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Politics at The Theater:

“Women of Juarez”
California Stage: Through March 21
1725 25th Street • 916 451 5822

A couple weeks ago, Mark Klaas was in the Capitol, urging lawmakers to streamline the death penalty process in California. It was 17 years ago that his daughter was abducted from a Petaluma home, raped and murdered. But we all still know her name, Polly Klaas, and most of us still know the name of her killer (Richard Allen Davis).

Imagine her case multiplied by hundreds, in a single city. Like me, you probably don’t know any of the names. That what’s been going on in Juarez, Mexico—starting about the time Klass was killed. There have been at least 600 women murdered in Juarez over that time. Probably far more. Three thousand women have gone missing during that time. And unlike Davis, who has been on California’s death row for nearly that long, there have been essentially no convictions, arrests or even investigations.

This cheery subject matter is the subject of “Women of Juarez” by the California Stage. I really wanted to like this play, mainly because the subject is so important. But it’s also a subject that is nearly impossible to dramatize, and the script here just doesn’t work. The plot seeks to tell the story of the killings through a single family, living in a cardboard shack in one of Juarez many shantytowns.

But the play is introduced as “agitprop,” and like a lot of agitprop, it gets overrun by its own subject. Too many of the scenes seem to be setups for political debates that seem to lose track of actual character and story. People wander on and make speeches, with the story of the family being both predictable and crowded out by all the other noise. In fairness, I will point out that in college I tried to write a play about the Spanish Civil War, with results that were far worse than “Women of Juarez.”  

Which is not to say there aren’t compelling moments here and there, which might suggest a better approach. The two best actors were women who came on and gave monologues not directly connected to the plot—a journalist and a prison rape survivor. This left me wondering if anyone had done an oral history of families and attack survivors in Juarez, and if these true stories might have been more immediate than this fictional version.

But I also left knowing far more about the murders in Juarez. While this doesn’t really work as a play, “Juarez” does give a compelling idea of a hellish experiment in deregulation, created by US politics. Juarez is a city of 1.5 million, just across the border from El Paso, Texas. It contains over 300 maquiladoras, factories owned mostly by U.S. companies, making it by some estimates the top industrial city in the world.

Many of these factories sprang up after the North American Free Trade Agreement (NAFTA), most assemble finished goods for the U.S. market, and most of the employees are young women. These workers come from all over Mexico to work long hours, often on the night shift. They live in informal apartments and shantytowns in a city with no functioning police force, often travelling long distances by foot and bus at odd hours to get to and from their jobs. And the city is surrounded by endless miles of empty desert—where most of the bodies have been found.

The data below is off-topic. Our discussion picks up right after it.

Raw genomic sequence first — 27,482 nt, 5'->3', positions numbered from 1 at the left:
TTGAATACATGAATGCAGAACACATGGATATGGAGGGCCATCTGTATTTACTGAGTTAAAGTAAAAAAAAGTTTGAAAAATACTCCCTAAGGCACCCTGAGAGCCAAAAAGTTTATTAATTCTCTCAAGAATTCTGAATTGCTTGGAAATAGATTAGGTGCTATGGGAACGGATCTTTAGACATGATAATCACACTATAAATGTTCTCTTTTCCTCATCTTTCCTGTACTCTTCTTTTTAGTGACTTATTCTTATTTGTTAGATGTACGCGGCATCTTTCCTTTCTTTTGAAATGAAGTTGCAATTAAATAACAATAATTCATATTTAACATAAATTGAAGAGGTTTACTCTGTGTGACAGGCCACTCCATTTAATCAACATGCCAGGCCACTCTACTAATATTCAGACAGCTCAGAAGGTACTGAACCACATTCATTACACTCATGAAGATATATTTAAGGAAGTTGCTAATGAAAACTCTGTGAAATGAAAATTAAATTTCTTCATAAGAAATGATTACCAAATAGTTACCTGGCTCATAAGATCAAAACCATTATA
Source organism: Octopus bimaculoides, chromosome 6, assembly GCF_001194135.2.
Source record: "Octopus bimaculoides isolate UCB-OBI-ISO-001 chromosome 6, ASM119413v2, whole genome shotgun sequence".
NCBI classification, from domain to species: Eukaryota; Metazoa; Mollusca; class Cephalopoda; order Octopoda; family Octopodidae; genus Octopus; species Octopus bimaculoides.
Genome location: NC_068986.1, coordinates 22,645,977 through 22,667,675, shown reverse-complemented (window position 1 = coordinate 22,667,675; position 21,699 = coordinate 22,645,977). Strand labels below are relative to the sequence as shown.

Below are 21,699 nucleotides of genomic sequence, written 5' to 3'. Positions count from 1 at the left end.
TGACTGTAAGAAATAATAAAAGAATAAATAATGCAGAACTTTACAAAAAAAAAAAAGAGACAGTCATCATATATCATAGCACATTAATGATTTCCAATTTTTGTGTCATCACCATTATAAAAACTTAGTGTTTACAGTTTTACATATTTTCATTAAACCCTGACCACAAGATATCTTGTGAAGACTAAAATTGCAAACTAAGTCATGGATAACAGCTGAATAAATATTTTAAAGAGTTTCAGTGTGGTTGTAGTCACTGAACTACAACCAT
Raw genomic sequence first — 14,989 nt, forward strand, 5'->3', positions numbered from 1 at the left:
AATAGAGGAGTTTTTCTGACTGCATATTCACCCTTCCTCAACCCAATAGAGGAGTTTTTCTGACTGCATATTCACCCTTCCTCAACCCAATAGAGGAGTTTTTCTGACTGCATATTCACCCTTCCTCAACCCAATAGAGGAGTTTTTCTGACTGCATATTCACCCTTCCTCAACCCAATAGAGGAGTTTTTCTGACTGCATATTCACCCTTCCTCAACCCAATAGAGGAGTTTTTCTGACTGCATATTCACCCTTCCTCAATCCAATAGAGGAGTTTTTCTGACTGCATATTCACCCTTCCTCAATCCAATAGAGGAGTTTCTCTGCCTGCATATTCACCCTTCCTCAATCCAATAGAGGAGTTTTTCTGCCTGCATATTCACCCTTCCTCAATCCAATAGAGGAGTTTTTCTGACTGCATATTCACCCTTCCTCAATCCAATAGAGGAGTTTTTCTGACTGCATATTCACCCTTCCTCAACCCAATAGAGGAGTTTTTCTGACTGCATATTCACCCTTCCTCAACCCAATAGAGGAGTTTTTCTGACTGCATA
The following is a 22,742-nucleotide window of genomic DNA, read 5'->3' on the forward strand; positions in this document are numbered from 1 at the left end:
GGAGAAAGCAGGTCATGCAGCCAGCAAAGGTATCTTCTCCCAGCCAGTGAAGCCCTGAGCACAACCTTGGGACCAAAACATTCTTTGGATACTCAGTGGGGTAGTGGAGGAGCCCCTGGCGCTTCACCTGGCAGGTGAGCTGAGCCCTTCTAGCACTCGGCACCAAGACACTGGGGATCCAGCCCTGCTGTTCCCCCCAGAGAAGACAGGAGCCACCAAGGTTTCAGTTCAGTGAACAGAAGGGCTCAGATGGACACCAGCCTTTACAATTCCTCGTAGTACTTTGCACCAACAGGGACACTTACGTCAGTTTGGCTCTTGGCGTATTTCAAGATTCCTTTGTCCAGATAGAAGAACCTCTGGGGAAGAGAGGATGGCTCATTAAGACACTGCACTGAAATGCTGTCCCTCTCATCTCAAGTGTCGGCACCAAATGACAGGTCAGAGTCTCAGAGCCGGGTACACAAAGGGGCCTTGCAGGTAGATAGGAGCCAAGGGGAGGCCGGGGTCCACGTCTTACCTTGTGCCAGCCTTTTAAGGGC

If the logical result the government getting more involved in healthcare is that the country would move towards “European-style socialism,” as many have argued, one could make a corresponding argument that the logical result of policies of deregulation and cutting taxes is something like Juarez—a place where civil society has essentially shut down. What police there are make starvation salaries. The U.S. companies don’t provide private police. And, as “Women of Juarez” aptly notes, the city has become a haven for people who want to rape and murder women.

Which brings to mind another reason why these killings have gotten so little attention. The Klass case stuck in our minds not only because it was horrible but because it featured a single victim—a pretty, pre-teen one who had competed in beauty pageants—and a killer straight from central casting who relished his status as a predator.

The Juarez killings, with potentially thousands of victims, are too big to wrap our minds around. There are no known perpetrators. It could be rich kids and their bodyguards, one or more serial killers, drug gangs, the police themselves. The theories abound, and none have faces we can connect to the way we can with our anger when we see Richard Allen Davis flipping off the courtroom after being convicted.

But what is really to blame are U.S. policies—as the cast reminds you, when at the very end, they hand out sheets listing the contact information for Rep. Doris Matsui, D-Sacramento, and U.S. Senators Barbara Boxer and Dianne Feinstein. Free trade and the quest for cheap labor—not to mention the U.S. drug war, which added an addition 1,600 murders in Juarez last year alone—have created a war zone within sight of an American city of one million people. And if anything is going be done about it, it’s up to us.


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